Linked by Thom Holwerda on Wed 10th Oct 2007 22:44 UTC
Mac OS X "The Dock in Mac OS X is unique in comparison to the user interface of Windows, most Linux distros that emulate the Windows desktop, and previous versions of the Classic Mac OS. Apple has significantly updated the Dock in Mac OS X 10.5 Leopard. Here's a look at what's new and different in our 3-page report."
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NeXt inheritors
by Trenien on Thu 11th Oct 2007 04:43 UTC
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It's nice they show where the dock comes from, especially with the NeXt desktop.

Myself, I'm running linux with Windowmaker (an unfortunately mostly dead project, cursed be kde and gnome). An interesting point is that it's another derivative of NeXT.
This OSX new dock seems nice and all, but once you take away all the bling, I find its answers to the clutter problem pretty inelegant.

As somebody's mentioned before, leopard will (finally) see the advent of multiple desktops on the mac. I fail to understand why Apple hasn't taken advantage of this.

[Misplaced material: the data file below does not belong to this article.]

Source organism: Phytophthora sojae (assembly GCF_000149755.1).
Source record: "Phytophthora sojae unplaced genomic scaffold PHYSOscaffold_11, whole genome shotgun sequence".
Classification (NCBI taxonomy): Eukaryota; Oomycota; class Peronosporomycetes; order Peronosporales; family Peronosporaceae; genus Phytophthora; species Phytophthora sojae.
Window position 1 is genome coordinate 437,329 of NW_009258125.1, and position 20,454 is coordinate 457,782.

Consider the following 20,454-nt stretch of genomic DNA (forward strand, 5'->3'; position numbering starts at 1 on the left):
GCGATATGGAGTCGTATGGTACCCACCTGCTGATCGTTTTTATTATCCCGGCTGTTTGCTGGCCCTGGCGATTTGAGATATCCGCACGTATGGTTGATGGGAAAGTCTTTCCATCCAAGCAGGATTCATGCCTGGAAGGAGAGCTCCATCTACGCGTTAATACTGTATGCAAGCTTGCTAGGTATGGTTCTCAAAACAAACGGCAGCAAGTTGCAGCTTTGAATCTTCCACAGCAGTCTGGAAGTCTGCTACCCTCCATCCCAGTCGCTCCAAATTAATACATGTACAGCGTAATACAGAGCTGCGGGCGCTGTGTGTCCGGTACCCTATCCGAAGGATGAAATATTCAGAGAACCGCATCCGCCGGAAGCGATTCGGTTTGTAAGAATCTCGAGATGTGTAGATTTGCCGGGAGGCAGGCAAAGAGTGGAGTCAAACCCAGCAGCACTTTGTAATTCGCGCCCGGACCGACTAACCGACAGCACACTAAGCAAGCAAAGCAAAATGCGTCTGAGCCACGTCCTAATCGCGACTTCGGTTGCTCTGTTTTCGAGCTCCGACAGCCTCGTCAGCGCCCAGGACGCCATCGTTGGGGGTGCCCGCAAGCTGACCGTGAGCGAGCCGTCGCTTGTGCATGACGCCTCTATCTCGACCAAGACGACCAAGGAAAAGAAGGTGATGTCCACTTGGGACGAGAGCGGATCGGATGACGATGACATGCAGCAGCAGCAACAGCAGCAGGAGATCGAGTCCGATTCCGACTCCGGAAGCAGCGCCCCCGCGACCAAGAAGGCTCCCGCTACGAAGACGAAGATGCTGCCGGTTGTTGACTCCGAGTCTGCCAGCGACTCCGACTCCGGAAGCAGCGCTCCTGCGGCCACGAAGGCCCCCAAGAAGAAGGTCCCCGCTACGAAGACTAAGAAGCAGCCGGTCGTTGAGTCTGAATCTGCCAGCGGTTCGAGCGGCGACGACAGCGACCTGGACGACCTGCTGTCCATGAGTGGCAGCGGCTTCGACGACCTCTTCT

To give an idea of what I mean, in Windowmaker, you have your dock, which pretty much works exactly the same way it did on the NeXT. But, you also have the Clipper, where you can attach icons exactly the same way you do on the dock. The difference is that there's one clipper for each desktop.
This means that when you have an application which isn't one of your very primary ones (there aren't that many of those for most people) but one you still want to be able to access quickly, you put it on the clipper of whichever desktop you like. The primary way to navigate through desktops is using the wheel on the background, and you can have as many of them as you like.

It seems to me very quick, very simple and very easy to implement and use. Why Apple (or any of the other major desktops for that matter - windows, gnome, kde, xfce) hasn't included this is beyond me.

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